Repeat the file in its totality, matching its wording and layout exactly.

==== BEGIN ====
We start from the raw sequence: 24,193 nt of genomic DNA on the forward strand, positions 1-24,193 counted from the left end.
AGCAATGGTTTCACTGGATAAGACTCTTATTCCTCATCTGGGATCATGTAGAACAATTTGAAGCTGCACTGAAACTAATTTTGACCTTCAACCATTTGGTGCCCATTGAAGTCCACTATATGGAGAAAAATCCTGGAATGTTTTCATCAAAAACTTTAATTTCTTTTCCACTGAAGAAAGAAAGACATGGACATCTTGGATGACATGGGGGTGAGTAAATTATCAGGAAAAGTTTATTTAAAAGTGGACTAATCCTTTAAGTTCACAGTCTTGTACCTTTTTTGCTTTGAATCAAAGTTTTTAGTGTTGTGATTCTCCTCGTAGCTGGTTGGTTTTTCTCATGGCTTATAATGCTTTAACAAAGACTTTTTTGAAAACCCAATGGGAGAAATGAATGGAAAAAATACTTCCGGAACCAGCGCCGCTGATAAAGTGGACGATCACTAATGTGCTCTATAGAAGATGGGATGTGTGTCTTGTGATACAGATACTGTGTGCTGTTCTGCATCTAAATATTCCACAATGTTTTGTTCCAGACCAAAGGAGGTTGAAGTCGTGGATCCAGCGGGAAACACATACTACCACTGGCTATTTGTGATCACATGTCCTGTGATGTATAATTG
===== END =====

We start from the raw sequence: 24,193 nt of genomic DNA on the forward strand, positions 1-24,193 counted from the left end.
AGCAATGGTTTCACTGGATAAGACTCTTATTCCTCATCTGGGATCATGTAGAACAATTTGAAGCTGCACTGAAACTAATTTTGACCTTCAACCATTTGGTGCCCATTGAAGTCCACTATATGGAGAAAAATCCTGGAATGTTTTCATCAAAAACTTTAATTTCTTTTCCACTGAAGAAAGAAAGACATGGACATCTTGGATGACATGGGGGTGAGTAAATTATCAGGAAAAGTTTATTTAAAAGTGGACTAATCCTTTAAGTTCACAGTCTTGTACCTTTTTTGCTTTGAATCAAAGTTTTTAGTGTTGTGATTCTCCTCGTAGCTGGTTGGTTTTTCTCATGGCTTATAATGCTTTAACAAAGACTTTTTTGAAAACCCAATGGGAGAAATGAATGGAAAAAATACTTCCGGAACCAGCGCCGCTGATAAAGTGGACGATCACTAATGTGCTCTATAGAAGATGGGATGTGTGTCTTGTGATACAGATACTGTGTGCTGTTCTGCATCTAAATATTCCACAATGTTTTGTTCCAGACCAAAGGAGGTTGAAGTCGTGGATCCAGCGGGAAACACATACTACCACTGGCTATTTGTGATCACATGTCCTGTGATGTATAATTG